Darkest Hour stands apart from more routine historical dramas.
By Roger Ebert
Note in particular what I am doing with my hands. Then see the happiness on our faces. This photo was taken when a plaque was placed on the sidewalk during Ebertfest 2010, marking my birthplace at 410 E. Washington Street in Urbana. The woman is Sally Omiston. The Ormiston family (her husband "Ormy" and their two boys Fred and Georg) lived directly across the street.
Sally celebrated her 100th birthday on Feb. 9. I received a mistaken message from Urbana (no doubt from someone who saw "100" under her photo in The News-Gazette and drew a hasty conclusion. I have never been happier to correct a mistaken tweet.
Sally taught me to tell time. Unable to speak, I'm pointing to where a wristwatch goes.
Sally's intervention in my life may have come in the nick of time. I had my appendix removed, and when I returned to St. Mary's Grade School, Sister Nathan did an evaluation to determine if I had lost any speed. She sent a note to my parents: "Roger doesn't know his multiplication tables or how to read the clock."
What grade was I in? Certainly a grade where this raised a red flag. My parents took direct action. On a cardboard that came with a shirt from the laundry, my father wrote out the tables in his sure, strong hand, using the fountain pen filled with green ink that my mother used as a bookkeeper at the Allied Finance.
I was to spend half an hour after dinner every day memorizing the tables while sitting on the living room sofa, while my parents had their coffee and read the Gazette and Courier while firing up their Luckies. The silence was punctuated from time to time by mom or dad, saying: "I see in the paper..." and by my stifled sobs. What other kid ever had such cruel parents?"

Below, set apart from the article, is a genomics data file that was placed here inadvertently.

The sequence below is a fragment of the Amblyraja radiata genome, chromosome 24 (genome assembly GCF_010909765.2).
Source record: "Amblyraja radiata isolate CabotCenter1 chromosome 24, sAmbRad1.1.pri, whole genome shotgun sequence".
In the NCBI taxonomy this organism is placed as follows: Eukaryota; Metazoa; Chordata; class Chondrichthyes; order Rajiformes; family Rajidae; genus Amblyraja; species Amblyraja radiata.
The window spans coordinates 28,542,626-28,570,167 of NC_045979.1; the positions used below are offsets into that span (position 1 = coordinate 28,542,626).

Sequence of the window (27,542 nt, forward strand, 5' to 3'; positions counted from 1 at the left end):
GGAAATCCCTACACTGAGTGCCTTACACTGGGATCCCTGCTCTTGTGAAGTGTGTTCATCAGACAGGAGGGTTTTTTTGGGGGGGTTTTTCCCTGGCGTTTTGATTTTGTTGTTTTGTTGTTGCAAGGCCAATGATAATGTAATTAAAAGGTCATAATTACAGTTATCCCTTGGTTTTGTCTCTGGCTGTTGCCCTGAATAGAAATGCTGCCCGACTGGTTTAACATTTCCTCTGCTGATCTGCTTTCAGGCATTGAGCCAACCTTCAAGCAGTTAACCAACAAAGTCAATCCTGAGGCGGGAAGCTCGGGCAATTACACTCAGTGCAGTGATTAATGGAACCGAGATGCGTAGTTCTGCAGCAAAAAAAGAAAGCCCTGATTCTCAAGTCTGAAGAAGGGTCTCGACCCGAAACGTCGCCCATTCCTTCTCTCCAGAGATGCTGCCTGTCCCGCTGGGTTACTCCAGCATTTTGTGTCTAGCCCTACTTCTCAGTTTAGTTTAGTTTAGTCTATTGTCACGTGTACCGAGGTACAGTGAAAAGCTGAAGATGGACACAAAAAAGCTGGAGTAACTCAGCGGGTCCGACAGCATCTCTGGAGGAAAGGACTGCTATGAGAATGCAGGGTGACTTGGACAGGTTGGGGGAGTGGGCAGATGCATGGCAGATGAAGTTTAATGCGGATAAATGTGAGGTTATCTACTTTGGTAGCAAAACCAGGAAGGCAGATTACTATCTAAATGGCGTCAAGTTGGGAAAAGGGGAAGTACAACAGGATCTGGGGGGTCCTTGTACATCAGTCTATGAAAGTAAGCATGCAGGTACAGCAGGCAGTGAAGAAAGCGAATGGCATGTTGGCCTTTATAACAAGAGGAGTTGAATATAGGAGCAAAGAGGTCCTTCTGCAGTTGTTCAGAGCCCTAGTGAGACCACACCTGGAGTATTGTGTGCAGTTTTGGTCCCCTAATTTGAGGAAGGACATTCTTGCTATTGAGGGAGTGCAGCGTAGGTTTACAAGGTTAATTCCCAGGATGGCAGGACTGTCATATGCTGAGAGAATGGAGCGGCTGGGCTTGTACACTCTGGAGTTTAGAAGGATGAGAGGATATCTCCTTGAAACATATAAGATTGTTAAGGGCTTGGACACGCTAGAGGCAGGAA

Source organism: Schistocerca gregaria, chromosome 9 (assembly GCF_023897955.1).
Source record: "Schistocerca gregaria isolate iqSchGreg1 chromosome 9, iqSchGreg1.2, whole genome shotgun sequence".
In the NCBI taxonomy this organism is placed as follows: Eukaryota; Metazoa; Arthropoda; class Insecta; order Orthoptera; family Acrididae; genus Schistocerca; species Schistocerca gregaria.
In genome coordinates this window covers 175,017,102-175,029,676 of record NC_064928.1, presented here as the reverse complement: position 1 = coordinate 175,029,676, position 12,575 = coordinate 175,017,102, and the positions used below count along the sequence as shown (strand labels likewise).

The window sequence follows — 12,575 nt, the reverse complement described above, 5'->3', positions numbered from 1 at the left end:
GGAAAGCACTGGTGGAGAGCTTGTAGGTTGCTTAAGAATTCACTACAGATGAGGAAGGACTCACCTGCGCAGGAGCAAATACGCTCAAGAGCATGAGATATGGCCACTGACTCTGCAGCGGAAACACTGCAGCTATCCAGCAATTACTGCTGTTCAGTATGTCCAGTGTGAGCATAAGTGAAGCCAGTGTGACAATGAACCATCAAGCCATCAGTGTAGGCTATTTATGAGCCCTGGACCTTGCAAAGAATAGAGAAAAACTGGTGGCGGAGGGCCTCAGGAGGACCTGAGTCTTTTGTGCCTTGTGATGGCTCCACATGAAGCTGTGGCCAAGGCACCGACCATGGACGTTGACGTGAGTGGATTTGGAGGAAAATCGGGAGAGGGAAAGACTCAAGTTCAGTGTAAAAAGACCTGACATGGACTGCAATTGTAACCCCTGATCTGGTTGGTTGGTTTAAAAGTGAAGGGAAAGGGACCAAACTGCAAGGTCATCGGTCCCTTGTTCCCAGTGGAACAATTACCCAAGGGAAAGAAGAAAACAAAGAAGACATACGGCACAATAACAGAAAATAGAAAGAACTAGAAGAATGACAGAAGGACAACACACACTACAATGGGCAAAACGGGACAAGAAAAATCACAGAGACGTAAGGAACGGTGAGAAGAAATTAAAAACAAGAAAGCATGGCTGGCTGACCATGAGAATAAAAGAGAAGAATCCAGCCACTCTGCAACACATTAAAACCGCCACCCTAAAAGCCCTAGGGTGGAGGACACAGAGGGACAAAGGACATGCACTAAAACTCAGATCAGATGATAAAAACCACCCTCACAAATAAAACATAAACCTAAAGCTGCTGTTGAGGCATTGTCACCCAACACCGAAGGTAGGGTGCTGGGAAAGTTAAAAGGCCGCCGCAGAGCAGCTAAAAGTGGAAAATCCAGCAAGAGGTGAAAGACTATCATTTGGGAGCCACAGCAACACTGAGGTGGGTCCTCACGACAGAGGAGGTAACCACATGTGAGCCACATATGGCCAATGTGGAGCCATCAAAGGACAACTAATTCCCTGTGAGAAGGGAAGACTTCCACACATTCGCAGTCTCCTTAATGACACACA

It was easier to learn about the clock. Sally had been an elementary school teacher before got married. She brought home a big wooden Playskool clock she placed on her kitchen table between us. Its hands and numbers were removable and could be replaced by the wooden slices of a Pie of Time so that any fool could see that a quarter hour or a half hour had been consumed.
On summer evenings my dad and Ormy would stand on the lawn and talk things over. This was an occasion for Ormy to smoke his pipe.
"The Ormiston Boys are allergic to tobacco smoke," my father told me. "He's given up on smoking his pipe indoors. A pipe smoker loves his pipe. Think how much he loves those boys!"
The Ormiston Boys, George and Fred, were enough younger than me that we existed on different planes of reality. For books of Green Stamps I got two flimsy aluminum bookcases, and stacked one on top of the other inside my bedroom door, so that when it was opened all you could see was a wall of books.
The Ormistons came over to visit one day, and when the boys started horsing around, they knocked into my cases and all my books came tumbling down. Oh, how I hated those boys.
Sally Ormiston and Pastor J. Michael Smith, Grace United Methodist Church, at her 100th birthday party:
The News-Gazette reported:
Sylvia "Sally" Ormiston of Savoy is celebrating her 100th birthday with an open house from 1 to 5 p.m. Feb. 9 at Parkview, 100 Parkview Lane, Savoy. She was born on Feb. 8, 1913, in Witt, Ill., a daughter of George and Rose Sellett Rushford.
She married Professor E.E. Ormiston on Dec. 21, 1940. He died on March 16, 1996.
They have two sons, George Ormiston of Georgia and Fred Ormiston of Texas; six grandchildren; and 10 great-grandchildren.
She graduated from LaSalle High School and LaSalle-Peru Junior College. She retired from a career as a teacher in Grand Ridge, Ill., when she was married in 1940.
She is a member of Grace United Methodist Church, the Carle Foundation Hospital Auxiliary and the Champaign County Nursing Home Auxiliary.
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